Written by Jeremiah Martin
Published: 09 September 2019
So, you’ve made the jump and invested the time and resources necessary to establish a measurement process for employee engagement. Amazing, great stuff! Pat yourself on your back, you’ve saved yourself and the organization from a large number of future headaches. Read more...
To fully capitalize on the information provided by an engagement survey process, however, there are a few steps to make sure you are leveraging this new information in the most potent way possible. To accomplish this, you will need to take 3 critical steps:
- Contextualize the Findings
- Evaluate possible responses
- Develop Key Questions for follow-up surveys
Each of these topics are broad enough to justify a post all their own. With that in mind, this first article covers “Contextualize the Findings”. We will cover the remaining steps in the following weeks.
Step 1: Contextualize the Findings
When reviewing the results of an engagement survey process, it is important to keep in mind that these metrics are all aimed at the goal of better understanding the experience of members of the organization at all levels. All these cold, hard numbers provide a lens on the day-to-day experiences of your employees with the workplace. A good, diagnostic engagement instrument will provide a clear sense of aspects of the workplace such as leader behavior, understanding of an organization’s vision, or perceptions of support from team members. Even with an excellent engagement survey, however, all of these metrics must be translated into meaningful insights that speak directly to your organization’s specific context.
What this means in a practical sense is taking the results and seeing how they relate to trends within the organization more broadly. One key way this can play out in the context of survey data is to carefully review the written feedback provided by employees. This will add richer information to supplement your understanding of observed engagement trends.
Another key way that you can contextualize the results of engagement surveys is by considering how your survey results correspond with other key business metrics. As an example, finding that there is low engagement in the Logistics department, might prompt you to take a look at the turnover or productivity of the department. As these kinds of judgments generally call for some form of meaningful comparison, you can use previously obtained metrics to examine whether the observed engagement appears to be having an effect on current performance. Another meaningful comparison might be to a similar business unit (i.e. Fulfillment), to see how engagement metrics and your focal business metric are related. Finally, some platforms provide benchmarks for engagement results across organizations, which provides insight into how your employee compare to those in other organizations.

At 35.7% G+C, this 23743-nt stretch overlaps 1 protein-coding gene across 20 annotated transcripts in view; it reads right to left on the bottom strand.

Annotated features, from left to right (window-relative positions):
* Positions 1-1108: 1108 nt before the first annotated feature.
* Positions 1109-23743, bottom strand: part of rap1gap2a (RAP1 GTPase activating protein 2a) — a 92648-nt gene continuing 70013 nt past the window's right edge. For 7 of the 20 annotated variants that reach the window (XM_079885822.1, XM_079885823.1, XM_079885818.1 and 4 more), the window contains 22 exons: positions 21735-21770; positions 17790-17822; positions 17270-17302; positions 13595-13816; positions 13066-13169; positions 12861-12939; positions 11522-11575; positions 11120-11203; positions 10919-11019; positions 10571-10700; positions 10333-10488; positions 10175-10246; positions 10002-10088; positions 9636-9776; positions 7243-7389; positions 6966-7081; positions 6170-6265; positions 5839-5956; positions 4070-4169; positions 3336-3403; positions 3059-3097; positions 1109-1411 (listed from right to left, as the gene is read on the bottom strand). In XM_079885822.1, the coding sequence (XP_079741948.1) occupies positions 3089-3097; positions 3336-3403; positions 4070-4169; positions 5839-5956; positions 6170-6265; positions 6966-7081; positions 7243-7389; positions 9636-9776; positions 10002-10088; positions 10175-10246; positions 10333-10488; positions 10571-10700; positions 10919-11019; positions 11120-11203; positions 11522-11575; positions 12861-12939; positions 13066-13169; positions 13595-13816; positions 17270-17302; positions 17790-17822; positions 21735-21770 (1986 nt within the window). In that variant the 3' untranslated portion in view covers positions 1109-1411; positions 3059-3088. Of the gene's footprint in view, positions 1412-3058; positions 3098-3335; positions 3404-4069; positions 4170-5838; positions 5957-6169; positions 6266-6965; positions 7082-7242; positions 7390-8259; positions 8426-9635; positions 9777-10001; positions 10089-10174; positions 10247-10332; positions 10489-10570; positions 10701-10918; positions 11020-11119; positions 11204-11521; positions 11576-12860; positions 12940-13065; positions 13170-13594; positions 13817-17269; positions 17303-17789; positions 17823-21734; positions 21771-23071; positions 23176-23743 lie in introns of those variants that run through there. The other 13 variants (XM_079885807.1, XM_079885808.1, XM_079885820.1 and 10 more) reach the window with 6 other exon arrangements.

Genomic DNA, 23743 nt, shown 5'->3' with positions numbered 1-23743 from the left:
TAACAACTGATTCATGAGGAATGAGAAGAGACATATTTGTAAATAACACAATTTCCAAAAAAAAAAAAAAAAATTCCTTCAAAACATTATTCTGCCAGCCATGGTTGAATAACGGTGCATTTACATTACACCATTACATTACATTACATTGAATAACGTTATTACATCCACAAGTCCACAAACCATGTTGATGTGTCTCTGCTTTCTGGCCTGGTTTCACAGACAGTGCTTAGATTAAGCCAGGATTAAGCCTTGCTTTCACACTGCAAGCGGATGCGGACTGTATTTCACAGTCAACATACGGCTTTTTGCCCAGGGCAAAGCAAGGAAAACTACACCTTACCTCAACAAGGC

-> See how the Engage ANALYTICS platform helps you make meaningful comparisons
A third possible approach to gathering further context around the results of an engagement survey is using employee focus groups to collect more open-ended and richer feedback on issues uncovered by the survey. These meetings also communicate to employees that you take engagement issues seriously, and that your survey process is only a single part of the broader conversation between the organization and employees.
Not only does understanding how engagement plays out in your organization help you to understand the challenges faced by your organization, it also helps you describe the importance of addressing engagement issues to other key parties within your organization. As an example, noticing that a department that recently went through a restructuring process is experiencing low levels of engagement can serve as a piece of evidence in favor of providing that department with more resources to aid their transition.
Ultimately, contextualizing the results of an engagement survey to your organization will help you understand the overall meaning of the results, and also provide you a means of compellingly communicating these results to the rest of your organization. They can also serve as a means of creating employee buy-in as you gather more information. The bottom line is that contextualizing engagement results to your organization improves your decisions on how to address the issues uncovered as part of the survey process.
Now that we have some idea of what the engagement survey results mean, we can start to explore how to address the underlying issues driving those results. Consequently, we will explore broad categories of organizational responses to engagement results. See you next week!